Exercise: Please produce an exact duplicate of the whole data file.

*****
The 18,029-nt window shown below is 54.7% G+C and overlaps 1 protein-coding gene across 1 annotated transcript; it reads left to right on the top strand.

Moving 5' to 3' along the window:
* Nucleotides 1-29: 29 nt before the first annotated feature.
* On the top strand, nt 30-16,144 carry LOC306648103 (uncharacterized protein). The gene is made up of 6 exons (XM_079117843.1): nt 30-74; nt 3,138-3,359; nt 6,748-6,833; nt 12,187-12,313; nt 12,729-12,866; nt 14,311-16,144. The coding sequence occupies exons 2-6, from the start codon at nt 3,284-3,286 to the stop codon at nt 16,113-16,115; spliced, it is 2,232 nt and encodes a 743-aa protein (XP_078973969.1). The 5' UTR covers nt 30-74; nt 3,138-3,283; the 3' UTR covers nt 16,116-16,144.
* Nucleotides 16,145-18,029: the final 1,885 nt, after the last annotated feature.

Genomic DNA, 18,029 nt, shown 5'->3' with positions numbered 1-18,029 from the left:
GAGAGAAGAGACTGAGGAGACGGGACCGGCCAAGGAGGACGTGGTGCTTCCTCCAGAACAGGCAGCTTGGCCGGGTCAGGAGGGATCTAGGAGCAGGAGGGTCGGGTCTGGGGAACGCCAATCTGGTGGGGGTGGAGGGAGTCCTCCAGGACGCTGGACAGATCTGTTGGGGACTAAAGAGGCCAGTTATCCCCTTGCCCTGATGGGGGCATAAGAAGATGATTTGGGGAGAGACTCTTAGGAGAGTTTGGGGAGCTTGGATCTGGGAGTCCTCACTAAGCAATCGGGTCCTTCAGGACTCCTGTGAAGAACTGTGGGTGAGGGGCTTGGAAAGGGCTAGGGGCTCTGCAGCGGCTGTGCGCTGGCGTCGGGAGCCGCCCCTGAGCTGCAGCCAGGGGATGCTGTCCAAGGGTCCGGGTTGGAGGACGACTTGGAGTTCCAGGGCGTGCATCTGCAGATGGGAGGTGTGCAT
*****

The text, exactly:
The 18,029-nt window shown below is 54.7% G+C and overlaps 1 protein-coding gene across 1 annotated transcript; it reads left to right on the top strand.

Moving 5' to 3' along the window:
* Nucleotides 1-29: 29 nt before the first annotated feature.
* On the top strand, nt 30-16,144 carry LOC306648103 (uncharacterized protein). The gene is made up of 6 exons (XM_079117843.1): nt 30-74; nt 3,138-3,359; nt 6,748-6,833; nt 12,187-12,313; nt 12,729-12,866; nt 14,311-16,144. The coding sequence occupies exons 2-6, from the start codon at nt 3,284-3,286 to the stop codon at nt 16,113-16,115; spliced, it is 2,232 nt and encodes a 743-aa protein (XP_078973969.1). The 5' UTR covers nt 30-74; nt 3,138-3,283; the 3' UTR covers nt 16,116-16,144.
* Nucleotides 16,145-18,029: the final 1,885 nt, after the last annotated feature.

Genomic DNA, 18,029 nt, shown 5'->3' with positions numbered 1-18,029 from the left:
GAGAGAAGAGACTGAGGAGACGGGACCGGCCAAGGAGGACGTGGTGCTTCCTCCAGAACAGGCAGCTTGGCCGGGTCAGGAGGGATCTAGGAGCAGGAGGGTCGGGTCTGGGGAACGCCAATCTGGTGGGGGTGGAGGGAGTCCTCCAGGACGCTGGACAGATCTGTTGGGGACTAAAGAGGCCAGTTATCCCCTTGCCCTGATGGGGGCATAAGAAGATGATTTGGGGAGAGACTCTTAGGAGAGTTTGGGGAGCTTGGATCTGGGAGTCCTCACTAAGCAATCGGGTCCTTCAGGACTCCTGTGAAGAACTGTGGGTGAGGGGCTTGGAAAGGGCTAGGGGCTCTGCAGCGGCTGTGCGCTGGCGTCGGGAGCCGCCCCTGAGCTGCAGCCAGGGGATGCTGTCCAAGGGTCCGGGTTGGAGGACGACTTGGAGTTCCAGGGCGTGCATCTGCAGATGGGAGGTGTGCAT